py.poke_memory(ANSELC_ADDR, ~((1 << 7)|(1 << 1)))
This is to keep RC1 a digital input.
Either in the Pysense library, or between the calls to
py.poke_memory(0x0b, py.peek_memory(0x0b) | 0x10)
This is to enable interrupts on RC1. Register
Option: you can change the edge on which you want interrupts with bit 6 (
INTEDG) of 0x95 (
- Connect your sensor to:
GND(pin 1 on the External I/O header of the Pysense)
Also add a resistor between
EXT_IO1. I used a 1K2 resistor, but:
- this will probably vary based on the sensor
- there's probably a much better way to do this to achieve the right voltages in all cases!
Now you can:
- check the status of your sensor with pin
P9or via the Pysense:
py.peek_memory(0xE) & 0x02(bit
- go to deep sleep using the Pysense library
- see your Pysense and LoPy wake up when the sensor sets its output high!
Again, if someone has a better way of wiring this up so that the levels are really correct whether the ESP32 is powered or not, that would be most welcome!
- The firmware needs to be modified to (at least) clear
bucknall last edited by
@jcaron Sure, making notes of those changes! Thanks!
Ah indeed, I hadn't seen the update. @bucknall, don't forget to update the PNGs as well, they're often out of sync.
I'm not sure removing the EXT_IOx names or their mention on the module pinout make much sense, they require additional cross-referencing. Keeping the name and having the list of all connections both on the module pinout and the external I/O header pinout would be more useful I think.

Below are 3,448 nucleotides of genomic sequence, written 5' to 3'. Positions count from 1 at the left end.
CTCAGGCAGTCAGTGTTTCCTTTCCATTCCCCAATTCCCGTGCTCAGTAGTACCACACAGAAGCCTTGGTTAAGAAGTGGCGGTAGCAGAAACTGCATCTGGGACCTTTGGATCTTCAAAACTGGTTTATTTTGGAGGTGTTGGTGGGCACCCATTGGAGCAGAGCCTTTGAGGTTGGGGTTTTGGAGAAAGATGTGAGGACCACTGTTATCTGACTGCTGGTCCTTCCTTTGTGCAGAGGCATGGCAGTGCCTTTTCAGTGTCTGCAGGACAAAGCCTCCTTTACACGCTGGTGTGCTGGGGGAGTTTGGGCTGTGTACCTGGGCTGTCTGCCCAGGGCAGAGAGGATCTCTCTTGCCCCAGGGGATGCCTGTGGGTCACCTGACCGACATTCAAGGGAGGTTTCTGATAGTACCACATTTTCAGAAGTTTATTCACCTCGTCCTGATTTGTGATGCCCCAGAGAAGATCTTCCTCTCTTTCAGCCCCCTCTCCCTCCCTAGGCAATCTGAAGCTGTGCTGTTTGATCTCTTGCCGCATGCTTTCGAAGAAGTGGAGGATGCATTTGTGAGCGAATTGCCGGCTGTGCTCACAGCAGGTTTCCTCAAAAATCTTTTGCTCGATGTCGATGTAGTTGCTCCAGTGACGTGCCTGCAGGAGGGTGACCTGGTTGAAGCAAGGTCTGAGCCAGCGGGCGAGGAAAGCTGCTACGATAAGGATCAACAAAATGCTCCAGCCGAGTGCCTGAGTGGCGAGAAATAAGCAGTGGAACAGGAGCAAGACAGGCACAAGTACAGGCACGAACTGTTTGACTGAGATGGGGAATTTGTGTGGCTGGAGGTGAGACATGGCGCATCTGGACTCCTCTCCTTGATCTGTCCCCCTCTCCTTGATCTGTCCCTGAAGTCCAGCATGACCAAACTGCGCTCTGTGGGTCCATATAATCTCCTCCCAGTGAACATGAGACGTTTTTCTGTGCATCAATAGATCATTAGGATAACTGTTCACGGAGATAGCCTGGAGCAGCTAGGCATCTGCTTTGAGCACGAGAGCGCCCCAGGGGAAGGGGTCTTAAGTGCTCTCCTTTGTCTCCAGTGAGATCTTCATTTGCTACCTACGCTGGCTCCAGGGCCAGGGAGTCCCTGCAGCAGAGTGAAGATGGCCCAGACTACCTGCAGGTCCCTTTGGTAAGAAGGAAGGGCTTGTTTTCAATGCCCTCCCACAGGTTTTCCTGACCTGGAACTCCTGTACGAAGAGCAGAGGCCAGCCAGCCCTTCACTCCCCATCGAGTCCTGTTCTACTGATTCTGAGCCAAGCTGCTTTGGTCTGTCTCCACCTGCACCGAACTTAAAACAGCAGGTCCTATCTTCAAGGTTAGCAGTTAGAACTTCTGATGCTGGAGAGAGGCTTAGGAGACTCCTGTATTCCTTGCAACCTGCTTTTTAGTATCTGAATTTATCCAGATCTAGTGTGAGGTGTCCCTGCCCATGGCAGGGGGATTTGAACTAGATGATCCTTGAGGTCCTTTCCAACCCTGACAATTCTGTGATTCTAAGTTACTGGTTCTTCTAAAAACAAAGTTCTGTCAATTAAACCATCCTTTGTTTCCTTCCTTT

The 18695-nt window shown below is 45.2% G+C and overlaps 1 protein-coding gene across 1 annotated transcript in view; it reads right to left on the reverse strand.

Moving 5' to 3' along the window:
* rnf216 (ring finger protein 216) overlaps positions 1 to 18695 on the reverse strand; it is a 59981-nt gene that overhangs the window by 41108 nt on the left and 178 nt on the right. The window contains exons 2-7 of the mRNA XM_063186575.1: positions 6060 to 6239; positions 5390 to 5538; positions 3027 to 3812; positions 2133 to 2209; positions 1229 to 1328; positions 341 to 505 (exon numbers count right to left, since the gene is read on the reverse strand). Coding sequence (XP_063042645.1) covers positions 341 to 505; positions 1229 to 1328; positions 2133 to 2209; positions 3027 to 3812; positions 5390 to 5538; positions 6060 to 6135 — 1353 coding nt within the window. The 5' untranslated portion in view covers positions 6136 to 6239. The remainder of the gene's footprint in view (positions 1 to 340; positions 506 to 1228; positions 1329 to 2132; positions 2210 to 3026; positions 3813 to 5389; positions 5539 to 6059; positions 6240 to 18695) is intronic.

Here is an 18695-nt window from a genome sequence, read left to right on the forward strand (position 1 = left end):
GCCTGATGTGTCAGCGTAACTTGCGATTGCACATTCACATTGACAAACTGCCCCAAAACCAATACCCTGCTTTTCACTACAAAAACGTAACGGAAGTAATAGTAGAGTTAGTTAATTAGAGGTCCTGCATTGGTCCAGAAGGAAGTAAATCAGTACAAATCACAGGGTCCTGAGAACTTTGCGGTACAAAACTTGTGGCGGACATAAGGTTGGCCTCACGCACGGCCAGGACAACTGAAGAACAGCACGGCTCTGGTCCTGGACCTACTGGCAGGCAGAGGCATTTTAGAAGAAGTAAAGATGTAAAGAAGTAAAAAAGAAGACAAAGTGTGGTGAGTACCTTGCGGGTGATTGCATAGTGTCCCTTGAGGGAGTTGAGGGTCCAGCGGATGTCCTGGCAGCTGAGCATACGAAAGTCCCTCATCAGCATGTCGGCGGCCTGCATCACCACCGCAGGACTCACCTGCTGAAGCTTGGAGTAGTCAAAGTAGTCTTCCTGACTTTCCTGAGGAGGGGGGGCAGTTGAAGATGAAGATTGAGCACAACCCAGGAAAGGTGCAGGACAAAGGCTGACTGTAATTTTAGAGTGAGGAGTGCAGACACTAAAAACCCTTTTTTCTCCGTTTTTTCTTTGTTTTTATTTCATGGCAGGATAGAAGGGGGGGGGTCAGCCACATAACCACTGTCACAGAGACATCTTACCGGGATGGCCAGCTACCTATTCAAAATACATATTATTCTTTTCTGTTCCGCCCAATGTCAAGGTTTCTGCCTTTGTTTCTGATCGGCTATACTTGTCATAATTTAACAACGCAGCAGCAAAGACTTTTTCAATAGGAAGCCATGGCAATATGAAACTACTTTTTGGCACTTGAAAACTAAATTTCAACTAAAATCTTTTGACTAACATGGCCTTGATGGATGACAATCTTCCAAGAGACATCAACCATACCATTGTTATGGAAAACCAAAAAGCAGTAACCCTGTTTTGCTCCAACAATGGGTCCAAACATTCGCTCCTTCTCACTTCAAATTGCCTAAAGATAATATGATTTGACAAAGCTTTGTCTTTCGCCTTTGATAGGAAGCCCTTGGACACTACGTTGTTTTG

E.g. P8 would have P8 / SD_DAT/ G15 / EXT_IO5 and EXT_IO5 would be labelled EXT_IO5 / P8 / G15 (and possibly SD_DAT)
This lets you see at once all the uses of any of the pins.
While you're in there, I think many people would find it helpful if the 3V3 and 5V pins (both on the modules and boards) were labeled as inputs or outputs, with their accepted voltage range and max current requirements for inputs, and max current draw for outputs.
bucknall last edited by
Apologies for the lack of communication; we've been super busy this month as well as the fact that it is holiday season for many European countries, meaning that a number of our engineers are out of office.
I'll double-check this with Daniel but I believe that this should now be the correct version of the pinout.
Thanks for your patience,
this.wiederkehr last edited by this.wiederkehr
looks like @bucknall finally correct the pinouts after that topic was brought up several times:
Although it seems still incomplete:
I have EXT_IO2 (external I/O header pin 7) connected to RC3 (verified, as I get the same value reading through the ESP32 and the PIC).
OK, so still stuck with this, and the lack of any response from Pycom is a little bit frustrating...
There was another issue with the Pysense library setting ANSELC for most pins which I addressed, but that still isn't enough.
Now what is hope is the last remaining issue is that the pin is also connected to the ESP32, and with the ESP32 powered down, there's quite a change, as an high signal only results in half the voltage, which I suppose is not enough to be recognised as high by the PIC. Probably something related to the ESP32 no longer providing the internal pull-up when not powered, but I'm not quite sure. I'm also not sure if the PIC provides a pull-up on RC1 or not (there's no register for that for port C).
Being a software guy and not a hardware guy, I don't have at hand all the necessary stuff to test, but I'll try to find out later today.